Paul Mason argues that ‘pictures of war should not only show us what bodies look like. They should educate us about the absurdities, the accidents and pointless killing.’ He makes the point that it is self-evident that gruesome pictures of dead bodies don’t stop wars; we are swamped with such images and still wars continue, people are not deterred from fighting.

I believe that a viewers response to any subject matter can be dumbed if over-exposed to that subject matter – at the other end of the spectrum to war photographs, many people would find their senses dulled to fine art with a not even a full day of visiting galleries. I believe that we do not become numb to pictures that contain powerful messages and make us thing about what has happened. For example pictures of dead corpse after dead corpse are likely to feeling me numb, whereas an image that provides greater understanding  would provoke me into a search for answers and change (for example the piles of spectacles from the victims of Auschwitz, or the children’s toys scattered across the ground in the aftermath of MH17).

My personal response to horrific images of war is not dulled through what I see in the papers, but if it were my job to continually deal with such images, I think my response would become necessarily muted, in order to mentally cope with the images – a psychological response of dissociation. So, in the context of a normal level of exposure to such images, I do not agree with Sontag’s view. Perhaps she attempts to make a direct connection between the lack of action to stop war and the effectiveness of photographs to provoke change, whereas there are many other factors that come into play, with photographs being only a small part of the whole. For example there is the political will of a nation to act against another, whether through sanctions or military means to ultimately bring about peace. I think that without the images, the provocation to initiate change would be greatly reduced.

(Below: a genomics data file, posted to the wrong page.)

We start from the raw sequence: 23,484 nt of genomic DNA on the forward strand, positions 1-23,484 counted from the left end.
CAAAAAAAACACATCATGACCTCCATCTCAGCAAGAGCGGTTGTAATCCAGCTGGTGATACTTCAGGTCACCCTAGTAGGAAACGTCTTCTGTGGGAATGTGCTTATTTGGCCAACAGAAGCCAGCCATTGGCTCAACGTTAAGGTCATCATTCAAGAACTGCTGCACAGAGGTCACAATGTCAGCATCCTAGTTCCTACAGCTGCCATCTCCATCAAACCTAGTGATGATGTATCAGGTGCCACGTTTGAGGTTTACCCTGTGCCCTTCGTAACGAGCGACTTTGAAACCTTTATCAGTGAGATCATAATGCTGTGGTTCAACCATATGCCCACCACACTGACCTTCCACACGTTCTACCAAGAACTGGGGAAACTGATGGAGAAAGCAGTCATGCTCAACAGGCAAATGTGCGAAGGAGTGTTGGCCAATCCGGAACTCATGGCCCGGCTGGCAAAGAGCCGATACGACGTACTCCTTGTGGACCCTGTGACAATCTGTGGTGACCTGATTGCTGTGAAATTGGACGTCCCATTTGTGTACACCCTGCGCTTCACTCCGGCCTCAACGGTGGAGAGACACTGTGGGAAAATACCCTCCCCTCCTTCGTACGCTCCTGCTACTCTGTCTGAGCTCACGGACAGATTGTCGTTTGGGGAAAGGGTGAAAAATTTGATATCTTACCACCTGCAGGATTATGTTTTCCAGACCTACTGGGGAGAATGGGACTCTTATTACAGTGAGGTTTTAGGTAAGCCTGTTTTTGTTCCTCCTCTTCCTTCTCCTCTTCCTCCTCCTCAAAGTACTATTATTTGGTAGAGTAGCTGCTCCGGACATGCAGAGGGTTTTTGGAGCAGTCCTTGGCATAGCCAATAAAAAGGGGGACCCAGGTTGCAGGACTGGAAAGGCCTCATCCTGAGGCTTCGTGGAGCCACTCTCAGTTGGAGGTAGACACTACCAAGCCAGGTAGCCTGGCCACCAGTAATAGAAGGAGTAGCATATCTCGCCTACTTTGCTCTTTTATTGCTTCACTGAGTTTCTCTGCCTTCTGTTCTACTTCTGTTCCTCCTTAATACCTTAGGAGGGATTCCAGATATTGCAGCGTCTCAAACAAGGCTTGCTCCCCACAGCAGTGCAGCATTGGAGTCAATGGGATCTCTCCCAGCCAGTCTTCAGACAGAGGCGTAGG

McCullin (2012).  Directors: David Morris, Jacqui Morris. Frith Street Films
In Association with Rankin Film Productions

James Natchtwey [website]. Available from: http://www.jamesnachtwey.com [accessed 5.10.15]

Mason P (2014) . Horrific pictures of dead bodies won’t stop wars. The Guardian [online]. Available from: http://www.theguardian.com/commentisfree/2014/nov/23/horrific-pictures-of-dead-bodies-wont-stop-wars [accessed 5.10.15]


Ritchin F (2014). Syrian Torture Archive: When Photographs of Atrocities Don’t Shock. Time [online]. Available from: http://time.com/3426427/syrian-torture-archive-when-photographs-of-atrocities-dont-shock/ [accessed 5.10.15]

Tooth R (2014). Graphic content: when photographs of carnage are too upsetting to publish. The Guardian [online]. Available from: http://www.theguardian.com/world/2014/jul/23/graphic-content-photographs-too-upsetting-to-publish-gaza-mh17-ukraine [accessed 5.10.15]

In, around, and afterthoughts (on documentary photography)

Martha Rosler is a photographer and writer based in Brooklyn. Her work offers powerful social commentary on topics such as ‘bringing the war home’ and ‘the Bower’. In this post I discuss her essay, In, around, and afterthoughts (on documentary photography).

Screen Shot 2015-09-27 at 17.37.03
Source: nydailynews.com

Rosler examines documentary photography as a photographic practice. Her examination does not end with a positive message – ‘we do not yet have a real documentary’.